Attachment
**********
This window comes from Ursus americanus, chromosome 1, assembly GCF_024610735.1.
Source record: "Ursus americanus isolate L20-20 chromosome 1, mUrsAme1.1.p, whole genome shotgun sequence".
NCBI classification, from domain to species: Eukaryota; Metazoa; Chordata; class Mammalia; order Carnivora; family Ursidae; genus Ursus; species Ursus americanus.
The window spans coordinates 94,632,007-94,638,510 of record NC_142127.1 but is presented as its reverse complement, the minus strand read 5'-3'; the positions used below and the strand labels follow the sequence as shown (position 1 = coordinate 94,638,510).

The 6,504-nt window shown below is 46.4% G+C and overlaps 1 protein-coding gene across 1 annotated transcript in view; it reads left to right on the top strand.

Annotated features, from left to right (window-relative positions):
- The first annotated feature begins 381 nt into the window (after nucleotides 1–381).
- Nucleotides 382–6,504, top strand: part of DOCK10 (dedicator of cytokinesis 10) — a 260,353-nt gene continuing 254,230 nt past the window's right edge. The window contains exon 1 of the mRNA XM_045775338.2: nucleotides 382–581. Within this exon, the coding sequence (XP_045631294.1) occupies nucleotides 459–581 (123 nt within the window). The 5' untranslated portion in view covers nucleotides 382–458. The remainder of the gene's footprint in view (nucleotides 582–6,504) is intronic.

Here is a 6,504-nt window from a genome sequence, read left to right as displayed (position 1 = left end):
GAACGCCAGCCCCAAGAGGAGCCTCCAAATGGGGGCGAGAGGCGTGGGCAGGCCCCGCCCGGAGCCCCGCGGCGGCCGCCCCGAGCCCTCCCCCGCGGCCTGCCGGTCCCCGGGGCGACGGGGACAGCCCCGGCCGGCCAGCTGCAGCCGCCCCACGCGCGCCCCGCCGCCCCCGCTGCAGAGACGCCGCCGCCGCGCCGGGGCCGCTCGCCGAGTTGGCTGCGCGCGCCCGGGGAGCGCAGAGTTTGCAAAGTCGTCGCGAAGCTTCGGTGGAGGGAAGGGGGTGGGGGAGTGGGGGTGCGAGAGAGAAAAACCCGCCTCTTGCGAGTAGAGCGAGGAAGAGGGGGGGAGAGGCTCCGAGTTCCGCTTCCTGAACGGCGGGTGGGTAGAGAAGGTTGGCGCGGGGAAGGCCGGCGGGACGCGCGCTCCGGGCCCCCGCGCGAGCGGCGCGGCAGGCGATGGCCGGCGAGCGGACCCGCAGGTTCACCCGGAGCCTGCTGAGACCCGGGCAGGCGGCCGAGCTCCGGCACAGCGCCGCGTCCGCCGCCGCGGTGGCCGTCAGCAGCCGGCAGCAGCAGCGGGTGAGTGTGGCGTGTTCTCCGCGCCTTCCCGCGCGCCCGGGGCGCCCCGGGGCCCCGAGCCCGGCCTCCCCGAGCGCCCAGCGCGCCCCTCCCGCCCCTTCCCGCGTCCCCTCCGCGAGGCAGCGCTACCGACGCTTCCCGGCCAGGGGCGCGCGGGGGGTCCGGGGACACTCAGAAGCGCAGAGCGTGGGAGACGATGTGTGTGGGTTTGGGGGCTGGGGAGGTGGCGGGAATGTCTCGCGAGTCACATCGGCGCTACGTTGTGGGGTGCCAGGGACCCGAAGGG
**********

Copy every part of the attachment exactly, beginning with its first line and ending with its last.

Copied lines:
This window comes from Ursus americanus, chromosome 1, assembly GCF_024610735.1.
Source record: "Ursus americanus isolate L20-20 chromosome 1, mUrsAme1.1.p, whole genome shotgun sequence".
NCBI classification, from domain to species: Eukaryota; Metazoa; Chordata; class Mammalia; order Carnivora; family Ursidae; genus Ursus; species Ursus americanus.
The window spans coordinates 94,632,007-94,638,510 of record NC_142127.1 but is presented as its reverse complement, the minus strand read 5'-3'; the positions used below and the strand labels follow the sequence as shown (position 1 = coordinate 94,638,510).

The 6,504-nt window shown below is 46.4% G+C and overlaps 1 protein-coding gene across 1 annotated transcript in view; it reads left to right on the top strand.

Annotated features, from left to right (window-relative positions):
- The first annotated feature begins 381 nt into the window (after nucleotides 1–381).
- Nucleotides 382–6,504, top strand: part of DOCK10 (dedicator of cytokinesis 10) — a 260,353-nt gene continuing 254,230 nt past the window's right edge. The window contains exon 1 of the mRNA XM_045775338.2: nucleotides 382–581. Within this exon, the coding sequence (XP_045631294.1) occupies nucleotides 459–581 (123 nt within the window). The 5' untranslated portion in view covers nucleotides 382–458. The remainder of the gene's footprint in view (nucleotides 582–6,504) is intronic.

Here is a 6,504-nt window from a genome sequence, read left to right as displayed (position 1 = left end):
GAACGCCAGCCCCAAGAGGAGCCTCCAAATGGGGGCGAGAGGCGTGGGCAGGCCCCGCCCGGAGCCCCGCGGCGGCCGCCCCGAGCCCTCCCCCGCGGCCTGCCGGTCCCCGGGGCGACGGGGACAGCCCCGGCCGGCCAGCTGCAGCCGCCCCACGCGCGCCCCGCCGCCCCCGCTGCAGAGACGCCGCCGCCGCGCCGGGGCCGCTCGCCGAGTTGGCTGCGCGCGCCCGGGGAGCGCAGAGTTTGCAAAGTCGTCGCGAAGCTTCGGTGGAGGGAAGGGGGTGGGGGAGTGGGGGTGCGAGAGAGAAAAACCCGCCTCTTGCGAGTAGAGCGAGGAAGAGGGGGGGAGAGGCTCCGAGTTCCGCTTCCTGAACGGCGGGTGGGTAGAGAAGGTTGGCGCGGGGAAGGCCGGCGGGACGCGCGCTCCGGGCCCCCGCGCGAGCGGCGCGGCAGGCGATGGCCGGCGAGCGGACCCGCAGGTTCACCCGGAGCCTGCTGAGACCCGGGCAGGCGGCCGAGCTCCGGCACAGCGCCGCGTCCGCCGCCGCGGTGGCCGTCAGCAGCCGGCAGCAGCAGCGGGTGAGTGTGGCGTGTTCTCCGCGCCTTCCCGCGCGCCCGGGGCGCCCCGGGGCCCCGAGCCCGGCCTCCCCGAGCGCCCAGCGCGCCCCTCCCGCCCCTTCCCGCGTCCCCTCCGCGAGGCAGCGCTACCGACGCTTCCCGGCCAGGGGCGCGCGGGGGGTCCGGGGACACTCAGAAGCGCAGAGCGTGGGAGACGATGTGTGTGGGTTTGGGGGCTGGGGAGGTGGCGGGAATGTCTCGCGAGTCACATCGGCGCTACGTTGTGGGGTGCCAGGGACCCGAAGGG